The Stanford University School of Medicine has received $7.3 million from the National Institutes of Health to open a new Alzheimer's Disease Research Center, the university announced Wednesday.
The center will focus on interdisciplinary research on Alzheimer's and Parkinson's diseases, as well as on related disorders. Dozens of faculty will be involved, according to the School of Medicine.
With an estimated 5 million Americans suffering from Alzheimer's and about 300,000 living with Parkinson's, the two are the most common neurodegenerative disorders nationwide, according to the university.
Both diseases are also rapidly increasing in prevalence: By 2050, the number of Alzheimer's patients in the United States is expected to reach 13.8 million, according to the university. The new center will examine common underlying mechanisms that occur in both Alzheimer's and Parkinson's.
The center will also offer educational opportunities for community members, patient caregivers, students and health-care professionals.
"This center's activities will draw on the university's unique strengths in imaging; neuroimmunity; synapse biology; biostatistics and bioinformatics; clinical assessment and research; epidemiology; and caregiver outreach,"
Victor Henderson, MD, professor of health research and policy and of neurology and neurological sciences, stated in a press release. Henderson will serve as the center's director.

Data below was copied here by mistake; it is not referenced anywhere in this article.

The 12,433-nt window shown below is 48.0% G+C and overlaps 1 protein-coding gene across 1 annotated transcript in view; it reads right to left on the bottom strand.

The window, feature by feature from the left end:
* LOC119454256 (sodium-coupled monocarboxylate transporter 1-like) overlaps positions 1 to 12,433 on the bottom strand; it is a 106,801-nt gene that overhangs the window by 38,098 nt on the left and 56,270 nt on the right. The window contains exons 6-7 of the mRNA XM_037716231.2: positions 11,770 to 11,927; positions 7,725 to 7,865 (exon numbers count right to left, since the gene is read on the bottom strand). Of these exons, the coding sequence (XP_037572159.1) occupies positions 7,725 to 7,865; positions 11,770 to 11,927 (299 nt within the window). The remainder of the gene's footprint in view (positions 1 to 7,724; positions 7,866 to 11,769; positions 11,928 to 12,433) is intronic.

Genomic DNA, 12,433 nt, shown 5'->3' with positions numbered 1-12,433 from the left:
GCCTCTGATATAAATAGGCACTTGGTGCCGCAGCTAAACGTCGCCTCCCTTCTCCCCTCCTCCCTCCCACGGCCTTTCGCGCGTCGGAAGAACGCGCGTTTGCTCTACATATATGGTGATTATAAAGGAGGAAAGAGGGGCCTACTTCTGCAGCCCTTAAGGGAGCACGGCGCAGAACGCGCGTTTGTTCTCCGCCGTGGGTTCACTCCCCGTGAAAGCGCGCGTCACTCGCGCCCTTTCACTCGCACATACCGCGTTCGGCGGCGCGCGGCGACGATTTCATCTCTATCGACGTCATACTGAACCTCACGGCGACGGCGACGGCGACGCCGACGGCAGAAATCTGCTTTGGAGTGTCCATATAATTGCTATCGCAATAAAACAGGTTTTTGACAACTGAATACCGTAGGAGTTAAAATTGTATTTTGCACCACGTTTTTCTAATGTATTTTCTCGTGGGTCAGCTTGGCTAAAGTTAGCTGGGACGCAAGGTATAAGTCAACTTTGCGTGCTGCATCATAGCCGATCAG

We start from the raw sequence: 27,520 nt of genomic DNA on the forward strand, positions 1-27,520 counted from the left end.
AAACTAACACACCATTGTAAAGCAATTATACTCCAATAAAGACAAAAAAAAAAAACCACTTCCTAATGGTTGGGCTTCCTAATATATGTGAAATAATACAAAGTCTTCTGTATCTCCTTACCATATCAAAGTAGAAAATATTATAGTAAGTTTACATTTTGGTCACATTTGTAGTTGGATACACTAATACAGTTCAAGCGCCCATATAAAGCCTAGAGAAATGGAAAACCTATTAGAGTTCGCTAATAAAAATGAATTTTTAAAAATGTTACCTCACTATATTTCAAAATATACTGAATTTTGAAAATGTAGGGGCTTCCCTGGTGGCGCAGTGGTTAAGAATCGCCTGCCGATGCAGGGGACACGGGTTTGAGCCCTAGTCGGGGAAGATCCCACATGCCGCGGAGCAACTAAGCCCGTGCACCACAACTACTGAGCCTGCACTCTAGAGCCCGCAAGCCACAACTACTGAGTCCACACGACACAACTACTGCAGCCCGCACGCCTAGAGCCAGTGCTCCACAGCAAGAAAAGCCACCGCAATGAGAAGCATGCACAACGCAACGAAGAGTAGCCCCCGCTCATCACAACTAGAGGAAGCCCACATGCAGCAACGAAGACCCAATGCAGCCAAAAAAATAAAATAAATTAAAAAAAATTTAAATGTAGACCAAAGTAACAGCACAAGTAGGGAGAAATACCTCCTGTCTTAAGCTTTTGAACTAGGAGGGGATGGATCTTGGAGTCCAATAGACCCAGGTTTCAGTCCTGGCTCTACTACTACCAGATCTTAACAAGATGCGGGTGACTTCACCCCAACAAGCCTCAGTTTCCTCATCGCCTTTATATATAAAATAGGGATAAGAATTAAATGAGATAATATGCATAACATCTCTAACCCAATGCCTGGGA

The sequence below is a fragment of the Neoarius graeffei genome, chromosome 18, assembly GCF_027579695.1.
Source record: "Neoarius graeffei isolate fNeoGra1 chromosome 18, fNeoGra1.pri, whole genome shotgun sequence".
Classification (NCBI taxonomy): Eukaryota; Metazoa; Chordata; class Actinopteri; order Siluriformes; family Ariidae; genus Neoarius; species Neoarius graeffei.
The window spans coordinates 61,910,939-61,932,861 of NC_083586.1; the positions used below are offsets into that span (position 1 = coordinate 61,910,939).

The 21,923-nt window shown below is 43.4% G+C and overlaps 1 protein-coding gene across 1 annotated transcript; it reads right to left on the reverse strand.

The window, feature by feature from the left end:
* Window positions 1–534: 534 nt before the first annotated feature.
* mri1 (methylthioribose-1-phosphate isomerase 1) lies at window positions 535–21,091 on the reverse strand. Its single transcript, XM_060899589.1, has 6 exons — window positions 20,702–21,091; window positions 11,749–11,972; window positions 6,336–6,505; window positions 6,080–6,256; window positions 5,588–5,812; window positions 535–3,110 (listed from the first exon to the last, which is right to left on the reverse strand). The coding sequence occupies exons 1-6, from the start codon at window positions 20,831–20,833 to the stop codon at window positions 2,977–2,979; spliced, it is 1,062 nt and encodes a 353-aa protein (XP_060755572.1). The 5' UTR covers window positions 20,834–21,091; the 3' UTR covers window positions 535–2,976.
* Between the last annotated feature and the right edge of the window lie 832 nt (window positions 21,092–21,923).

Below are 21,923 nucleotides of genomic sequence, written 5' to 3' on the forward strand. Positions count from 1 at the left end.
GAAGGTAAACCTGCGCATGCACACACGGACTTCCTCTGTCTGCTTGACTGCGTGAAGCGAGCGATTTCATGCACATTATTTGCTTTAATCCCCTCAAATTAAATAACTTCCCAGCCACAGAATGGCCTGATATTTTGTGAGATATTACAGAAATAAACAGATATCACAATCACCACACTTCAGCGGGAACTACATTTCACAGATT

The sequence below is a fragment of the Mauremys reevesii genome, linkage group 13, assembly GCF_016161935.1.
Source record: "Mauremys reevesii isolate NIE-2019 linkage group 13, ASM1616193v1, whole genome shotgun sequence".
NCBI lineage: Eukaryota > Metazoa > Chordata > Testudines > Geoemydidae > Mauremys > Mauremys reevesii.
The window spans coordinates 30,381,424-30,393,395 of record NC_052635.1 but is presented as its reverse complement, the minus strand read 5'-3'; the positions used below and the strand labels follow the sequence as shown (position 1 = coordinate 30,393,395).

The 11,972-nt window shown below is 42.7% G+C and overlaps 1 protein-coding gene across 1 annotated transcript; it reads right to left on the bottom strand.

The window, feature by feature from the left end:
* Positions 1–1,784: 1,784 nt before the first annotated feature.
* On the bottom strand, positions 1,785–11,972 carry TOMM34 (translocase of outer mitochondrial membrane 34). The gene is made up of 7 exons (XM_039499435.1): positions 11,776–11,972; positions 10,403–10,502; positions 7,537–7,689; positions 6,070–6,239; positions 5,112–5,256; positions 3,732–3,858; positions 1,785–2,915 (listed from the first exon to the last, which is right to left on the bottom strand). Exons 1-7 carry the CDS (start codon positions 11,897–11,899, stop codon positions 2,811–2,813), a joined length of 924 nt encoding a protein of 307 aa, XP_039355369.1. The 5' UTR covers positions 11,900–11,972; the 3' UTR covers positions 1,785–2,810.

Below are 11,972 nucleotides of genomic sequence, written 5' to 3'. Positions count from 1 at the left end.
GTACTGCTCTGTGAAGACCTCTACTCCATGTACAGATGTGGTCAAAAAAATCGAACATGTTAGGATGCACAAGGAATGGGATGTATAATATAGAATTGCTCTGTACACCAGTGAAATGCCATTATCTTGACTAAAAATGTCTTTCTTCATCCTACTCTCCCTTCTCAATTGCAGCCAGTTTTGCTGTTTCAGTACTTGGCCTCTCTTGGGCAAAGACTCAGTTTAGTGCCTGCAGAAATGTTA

"We plan to study patients at early stages of illness, as well as healthy older adults, and to follow them over time in many instances to autopsy," he continued. "At the same time, we hope to foster new research collaborations that advance knowledge about Alzheimer's, Parkinson's and similar disorders in order to treat them more effectively and help prevent them from occurring."
Tony Wyss-Coray, PhD, professor of neurology and neurological sciences, will serve as the center's co-director. Frank Longo, MD, PhD, professor and chair of neurology and neurological sciences and Jerome Yesavage, MD, professor of psychiatry and behavioral sciences, will serve as associate directors. Michael Greicius, MD, associate professor of neurology, will lead the center's imaging core.
With the million-dollar award, which will be given to Stanford over a five-year period, the university joins more than two dozen NIH-funded Alzheimer's Disease Centers at major medical institutions throughout the United States. There are two types of these centers: Alzheimer's Disease Core Centers that provide core services in support of research and education, as well as support small pilot projects; and Alzheimer's Disease Research Centers, which, in addition, support two to three large-scale research projects.
The Stanford center's two research projects will be led by Nobel laureate Thomas Sudhof, MD, professor of molecular and cellular physiology, and Kathleen Poston, MD, assistant professor of neurology and neurological sciences.
In addition to the National Institutes of Health funding, the center's creation was made possible by donations from Stanford supporters and families, the Stanford Department of Neurology and Neurological Sciences, the School of Medicine and Stanford Health Care.
The center's clinical research will be coordinated through the Stanford Center for Memory Disorders. Those interested in participating in research can contact Christina Wyss-Coray, RN, firstname.lastname@example.org for more information.